If we used BECCS to remove 12 gigatons of CO2 a year from the atmosphere — around a quarter of global annual emissions — we would have to grow bioenergy on a land area about one and a half times the size of India, according to the National Academies of Science, Engineering, and Medicine. This is nearly half the land area on which the whole planet grows food. Using this land to deploy BECCS could itself compound injustice by causing food prices to rise steeply and thereby producing a sharp rise in world hunger.
DAC is often touted as a relatively small-footprint carbon removal solution, but we must also take its energy requirements into account. In order to capture one million metric tons of CO2 — about 15 minutes of annual emissions — with the lower-energy version of DAC, the National Academies estimates that we would need anywhere from 1,355 to 2,450 acres of land to host the required methane gas plants and solar panels. To give you a sense of the scale: An American football field is 1.32 acres. New York’s Central Park is 843 acres. This level of land use surely presents feasibility — not to mention justice — issues.
Further, the climate crisis is not simply a problem of excess carbon in the atmosphere. It’s also an entirely unsustainable extraction and distribution of material resources. We would need a second Earth if everyone on the planet ate the way Americans do. As revered environmental scientist Vaclav Smil put it in the pages of this magazine, if only one billion more people started consuming at American levels, even then, “the planet would be stripped.”
Resolving the climate crisis will require more than innovation. It will require remaking our systems — including our class system, or at least the unequal levels of consumption that our class system justifies. Ultimately, this transformation will be delivered by government policies in the context of international negotiations. But it requires a revolution in values, too. We’ll know that we’re on our way when Instagram posts about jet-setting vacations inspire disgust rather than excitement and aspiration.
To seed that revolution, you can talk about the personal carbon footprints of the super-rich and the people who emulate them. You can call for climate justice. And you can communicate your commitment to these principles by reducing your own discretionary consumption as much as you can.
Having as low a carbon footprint as possible may be all the more important when you’re talking to people who may have doubts about climate change or feel ambivalence about its solutions. Social psychology has long since identified what it calls a “bystander effect” in group dynamics, whereby people will remain in a room filling with smoke, even as they talk about the possibility of fire, until someone perceived as a leader actually gets up and walks out of the room. If climate communicators talk about our burning world and the need for climate justice without at least trying to embody and perform carbon equality, they will end up sending a mixed message that reinforces people’s cognitive dissonance.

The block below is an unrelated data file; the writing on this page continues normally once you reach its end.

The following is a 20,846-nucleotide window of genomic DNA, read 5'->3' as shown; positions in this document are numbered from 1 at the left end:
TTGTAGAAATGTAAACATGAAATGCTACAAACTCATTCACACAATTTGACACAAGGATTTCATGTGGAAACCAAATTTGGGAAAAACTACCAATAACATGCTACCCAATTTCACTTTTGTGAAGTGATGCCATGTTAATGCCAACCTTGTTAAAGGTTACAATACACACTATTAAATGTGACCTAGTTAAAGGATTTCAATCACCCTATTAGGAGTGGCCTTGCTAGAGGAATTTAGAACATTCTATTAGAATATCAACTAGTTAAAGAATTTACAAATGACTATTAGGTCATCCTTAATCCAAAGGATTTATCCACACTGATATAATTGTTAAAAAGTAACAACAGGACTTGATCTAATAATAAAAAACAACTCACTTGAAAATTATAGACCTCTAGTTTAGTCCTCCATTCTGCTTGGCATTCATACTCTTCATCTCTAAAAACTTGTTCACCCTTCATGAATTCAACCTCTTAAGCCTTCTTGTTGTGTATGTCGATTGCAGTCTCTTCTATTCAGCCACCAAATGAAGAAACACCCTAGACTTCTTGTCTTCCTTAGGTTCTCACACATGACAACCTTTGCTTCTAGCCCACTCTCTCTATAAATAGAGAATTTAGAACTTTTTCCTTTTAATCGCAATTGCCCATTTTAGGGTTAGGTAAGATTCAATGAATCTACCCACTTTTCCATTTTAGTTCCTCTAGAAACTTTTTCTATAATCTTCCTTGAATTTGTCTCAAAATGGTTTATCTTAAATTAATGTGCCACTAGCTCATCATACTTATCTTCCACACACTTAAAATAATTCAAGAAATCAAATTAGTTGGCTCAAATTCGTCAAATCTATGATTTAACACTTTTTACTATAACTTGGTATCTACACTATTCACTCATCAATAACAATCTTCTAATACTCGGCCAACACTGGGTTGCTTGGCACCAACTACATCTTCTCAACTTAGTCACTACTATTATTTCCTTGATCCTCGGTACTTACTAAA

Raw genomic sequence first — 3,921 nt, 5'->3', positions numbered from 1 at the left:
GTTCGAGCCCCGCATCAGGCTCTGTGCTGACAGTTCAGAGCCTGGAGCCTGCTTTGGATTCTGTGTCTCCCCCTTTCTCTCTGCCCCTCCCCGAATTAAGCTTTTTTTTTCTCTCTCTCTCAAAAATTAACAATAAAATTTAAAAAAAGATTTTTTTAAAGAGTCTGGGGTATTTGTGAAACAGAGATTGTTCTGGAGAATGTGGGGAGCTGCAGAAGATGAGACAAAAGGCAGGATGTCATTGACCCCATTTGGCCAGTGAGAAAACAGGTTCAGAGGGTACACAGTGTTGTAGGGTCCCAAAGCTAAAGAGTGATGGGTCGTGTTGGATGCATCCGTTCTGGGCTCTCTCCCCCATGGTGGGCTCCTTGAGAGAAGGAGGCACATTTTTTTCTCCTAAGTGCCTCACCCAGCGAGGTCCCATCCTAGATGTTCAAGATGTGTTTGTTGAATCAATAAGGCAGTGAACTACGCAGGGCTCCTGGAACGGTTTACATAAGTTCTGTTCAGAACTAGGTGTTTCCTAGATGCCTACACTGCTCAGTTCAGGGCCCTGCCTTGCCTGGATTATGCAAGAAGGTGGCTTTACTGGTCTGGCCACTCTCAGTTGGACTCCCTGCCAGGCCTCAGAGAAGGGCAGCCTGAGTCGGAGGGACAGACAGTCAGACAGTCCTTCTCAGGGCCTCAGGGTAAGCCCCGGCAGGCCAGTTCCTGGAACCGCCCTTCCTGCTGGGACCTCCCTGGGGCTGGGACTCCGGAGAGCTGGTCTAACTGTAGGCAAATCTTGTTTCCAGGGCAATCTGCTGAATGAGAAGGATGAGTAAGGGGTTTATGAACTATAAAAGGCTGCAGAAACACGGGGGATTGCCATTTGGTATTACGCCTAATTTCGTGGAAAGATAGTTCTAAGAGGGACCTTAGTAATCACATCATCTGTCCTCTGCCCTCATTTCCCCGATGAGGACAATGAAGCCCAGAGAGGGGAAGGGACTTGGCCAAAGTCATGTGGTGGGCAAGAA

Reducing your own discretionary consumption will also enable you to talk about how to have pleasure, take a break, find joy, discover new places and celebrate success without using fossil fuels. Did you decide not to fly, but take a train — which, unlike a plane, can run on clean energy? Did you enjoy the experience of having time to read or watching beautiful scenery go by? Talk about that experience. Are you really into how quickly your induction stove boils water? Talk about that, too. Do you want a world in which everyone is guaranteed six weeks of paid vacation, enough time to travel overseas in elegant solar- and wind-powered clipper ships? Yes, talk about that, too.
In one theory of change, movements build power by placing new people in the rooms where things happen — by raising the profile of climate leaders and amplifying their voices until they are invited to sit at the table of decision-making and transform the way things work. But this theory of change is itself an idea of individual action. It gives one or another person more access and influence within our current system, but it doesn’t change the system itself.
To change the system is to transform its social norms and ideological assumptions as much as it is to transform its means of production and consumption. This work has historically preceded the passage of policy, which only later codifies new norms in legislation whose goals have been so “normalized,” as it were, that opposition or reversal becomes fringe or even unthinkable.
We have to make it normal not just to use zero-carbon forms of energy, but also to pursue our ambitions and enjoy our pleasures without making global heating worse. The material possibility for that life will be produced only by policy, but its cultural and imaginative possibility will be created only by behavior.
The climate crisis is profoundly unfair. The wealthy are currently destroying the Global South — and, if nothing changes, eventually the whole planet — for their own profit and pleasure. Most of their voracious consumption is entirely voluntary. We need to start talking about the personal carbon footprints of the rich and, as much as we can, walking our talk in order to resolve the climate crisis in time to have a livable future.
Correction: This essay originally stated that the low-energy version of DAC would require 1,355-2,450 acres of land to capture one thousand metric tons of CO2, or one second of annual emissions. It should have said one million metric tons of CO2, or about 15 minutes of annual emissions.